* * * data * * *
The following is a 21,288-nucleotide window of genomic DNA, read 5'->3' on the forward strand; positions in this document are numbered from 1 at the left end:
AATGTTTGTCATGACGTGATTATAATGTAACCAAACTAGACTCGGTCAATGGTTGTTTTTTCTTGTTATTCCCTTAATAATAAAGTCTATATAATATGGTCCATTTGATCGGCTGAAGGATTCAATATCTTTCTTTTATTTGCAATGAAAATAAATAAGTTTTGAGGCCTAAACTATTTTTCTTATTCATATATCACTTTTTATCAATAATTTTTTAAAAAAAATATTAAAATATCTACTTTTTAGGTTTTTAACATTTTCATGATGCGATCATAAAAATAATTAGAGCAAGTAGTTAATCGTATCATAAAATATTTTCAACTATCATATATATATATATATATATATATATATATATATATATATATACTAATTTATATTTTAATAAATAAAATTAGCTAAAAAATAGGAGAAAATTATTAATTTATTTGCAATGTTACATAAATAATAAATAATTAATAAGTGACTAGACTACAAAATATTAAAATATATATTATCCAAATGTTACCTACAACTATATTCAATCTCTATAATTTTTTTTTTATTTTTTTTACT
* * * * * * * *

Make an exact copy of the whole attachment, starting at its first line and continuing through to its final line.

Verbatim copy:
The following is a 21,288-nucleotide window of genomic DNA, read 5'->3' on the forward strand; positions in this document are numbered from 1 at the left end:
AATGTTTGTCATGACGTGATTATAATGTAACCAAACTAGACTCGGTCAATGGTTGTTTTTTCTTGTTATTCCCTTAATAATAAAGTCTATATAATATGGTCCATTTGATCGGCTGAAGGATTCAATATCTTTCTTTTATTTGCAATGAAAATAAATAAGTTTTGAGGCCTAAACTATTTTTCTTATTCATATATCACTTTTTATCAATAATTTTTTAAAAAAAATATTAAAATATCTACTTTTTAGGTTTTTAACATTTTCATGATGCGATCATAAAAATAATTAGAGCAAGTAGTTAATCGTATCATAAAATATTTTCAACTATCATATATATATATATATATATATATATATATATATATATATATACTAATTTATATTTTAATAAATAAAATTAGCTAAAAAATAGGAGAAAATTATTAATTTATTTGCAATGTTACATAAATAATAAATAATTAATAAGTGACTAGACTACAAAATATTAAAATATATATTATCCAAATGTTACCTACAACTATATTCAATCTCTATAATTTTTTTTTTATTTTTTTTACT